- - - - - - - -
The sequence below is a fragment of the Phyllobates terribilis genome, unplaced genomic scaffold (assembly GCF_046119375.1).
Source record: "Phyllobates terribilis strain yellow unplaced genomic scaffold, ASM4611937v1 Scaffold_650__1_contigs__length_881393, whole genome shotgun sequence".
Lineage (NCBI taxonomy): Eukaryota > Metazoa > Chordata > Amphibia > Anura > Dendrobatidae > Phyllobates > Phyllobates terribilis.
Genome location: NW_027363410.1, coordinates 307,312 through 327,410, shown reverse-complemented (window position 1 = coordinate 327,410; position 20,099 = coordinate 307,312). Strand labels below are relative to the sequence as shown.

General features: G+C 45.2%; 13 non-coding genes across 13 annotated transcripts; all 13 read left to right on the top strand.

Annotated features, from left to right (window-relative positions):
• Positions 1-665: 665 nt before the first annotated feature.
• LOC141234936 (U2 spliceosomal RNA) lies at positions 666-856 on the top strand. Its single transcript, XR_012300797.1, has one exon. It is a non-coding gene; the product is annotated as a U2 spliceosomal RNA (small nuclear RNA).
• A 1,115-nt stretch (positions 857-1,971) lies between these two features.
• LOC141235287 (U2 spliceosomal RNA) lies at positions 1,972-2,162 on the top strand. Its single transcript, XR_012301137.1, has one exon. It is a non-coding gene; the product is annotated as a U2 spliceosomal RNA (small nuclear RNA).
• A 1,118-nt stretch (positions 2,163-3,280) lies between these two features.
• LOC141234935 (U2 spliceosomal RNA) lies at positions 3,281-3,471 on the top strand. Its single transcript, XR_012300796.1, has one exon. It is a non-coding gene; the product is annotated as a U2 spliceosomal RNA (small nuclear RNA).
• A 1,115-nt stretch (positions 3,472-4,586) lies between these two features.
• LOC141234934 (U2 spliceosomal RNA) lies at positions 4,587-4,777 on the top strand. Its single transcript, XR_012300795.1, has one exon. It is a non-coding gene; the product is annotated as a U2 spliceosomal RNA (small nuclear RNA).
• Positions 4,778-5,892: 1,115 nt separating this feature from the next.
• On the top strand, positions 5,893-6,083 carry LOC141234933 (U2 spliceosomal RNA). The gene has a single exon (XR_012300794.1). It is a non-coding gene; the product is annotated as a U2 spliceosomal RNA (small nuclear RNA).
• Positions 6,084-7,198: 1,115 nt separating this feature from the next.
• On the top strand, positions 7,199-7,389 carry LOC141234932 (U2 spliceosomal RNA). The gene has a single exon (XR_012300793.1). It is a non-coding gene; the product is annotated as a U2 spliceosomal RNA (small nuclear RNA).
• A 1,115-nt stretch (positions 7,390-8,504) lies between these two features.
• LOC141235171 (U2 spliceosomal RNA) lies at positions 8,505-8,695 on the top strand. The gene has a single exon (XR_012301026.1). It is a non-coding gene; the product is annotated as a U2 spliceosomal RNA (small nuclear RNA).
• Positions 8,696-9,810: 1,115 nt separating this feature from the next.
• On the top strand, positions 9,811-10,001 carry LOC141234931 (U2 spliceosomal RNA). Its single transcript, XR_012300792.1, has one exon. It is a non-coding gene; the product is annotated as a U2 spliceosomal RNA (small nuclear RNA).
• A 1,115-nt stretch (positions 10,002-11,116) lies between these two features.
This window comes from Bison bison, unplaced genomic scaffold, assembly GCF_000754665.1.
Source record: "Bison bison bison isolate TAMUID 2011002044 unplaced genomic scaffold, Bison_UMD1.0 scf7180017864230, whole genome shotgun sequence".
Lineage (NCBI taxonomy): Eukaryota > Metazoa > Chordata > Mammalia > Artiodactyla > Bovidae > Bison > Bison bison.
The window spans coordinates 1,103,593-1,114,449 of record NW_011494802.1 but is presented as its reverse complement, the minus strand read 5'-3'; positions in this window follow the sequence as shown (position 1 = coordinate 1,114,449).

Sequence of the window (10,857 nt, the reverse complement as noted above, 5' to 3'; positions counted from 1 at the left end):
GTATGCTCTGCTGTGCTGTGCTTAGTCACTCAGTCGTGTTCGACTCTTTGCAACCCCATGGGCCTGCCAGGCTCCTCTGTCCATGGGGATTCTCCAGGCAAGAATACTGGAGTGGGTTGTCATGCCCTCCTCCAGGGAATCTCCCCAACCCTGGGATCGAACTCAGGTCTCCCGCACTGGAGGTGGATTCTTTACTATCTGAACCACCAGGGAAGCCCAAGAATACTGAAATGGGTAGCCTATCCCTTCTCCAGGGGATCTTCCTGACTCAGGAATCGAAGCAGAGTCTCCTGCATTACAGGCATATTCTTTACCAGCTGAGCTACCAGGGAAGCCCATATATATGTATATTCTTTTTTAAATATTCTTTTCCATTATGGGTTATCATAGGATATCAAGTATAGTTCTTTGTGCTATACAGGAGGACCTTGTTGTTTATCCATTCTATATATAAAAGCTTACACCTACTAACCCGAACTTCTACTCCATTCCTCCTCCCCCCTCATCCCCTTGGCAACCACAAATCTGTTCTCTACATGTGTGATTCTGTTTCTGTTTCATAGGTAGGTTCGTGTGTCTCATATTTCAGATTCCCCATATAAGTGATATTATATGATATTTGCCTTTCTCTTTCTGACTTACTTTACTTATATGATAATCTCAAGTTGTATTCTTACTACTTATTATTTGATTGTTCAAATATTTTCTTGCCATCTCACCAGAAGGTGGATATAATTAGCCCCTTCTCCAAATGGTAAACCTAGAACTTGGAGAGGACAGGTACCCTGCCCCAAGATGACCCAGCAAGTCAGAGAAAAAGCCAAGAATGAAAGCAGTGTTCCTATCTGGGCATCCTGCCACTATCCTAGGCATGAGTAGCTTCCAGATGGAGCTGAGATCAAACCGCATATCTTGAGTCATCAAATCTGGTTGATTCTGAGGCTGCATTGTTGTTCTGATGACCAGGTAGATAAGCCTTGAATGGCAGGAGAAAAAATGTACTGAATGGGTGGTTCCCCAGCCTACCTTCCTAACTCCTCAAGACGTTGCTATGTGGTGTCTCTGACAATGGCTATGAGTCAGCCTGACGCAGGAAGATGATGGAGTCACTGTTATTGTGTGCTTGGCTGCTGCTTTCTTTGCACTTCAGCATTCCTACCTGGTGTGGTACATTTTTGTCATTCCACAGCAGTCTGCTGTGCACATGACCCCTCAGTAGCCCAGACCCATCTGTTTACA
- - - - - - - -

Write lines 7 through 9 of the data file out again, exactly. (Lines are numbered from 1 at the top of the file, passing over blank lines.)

• Positions 1-665: 665 nt before the first annotated feature.
• LOC141234936 (U2 spliceosomal RNA) lies at positions 666-856 on the top strand. Its single transcript, XR_012300797.1, has one exon. It is a non-coding gene; the product is annotated as a U2 spliceosomal RNA (small nuclear RNA).
• A 1,115-nt stretch (positions 857-1,971) lies between these two features.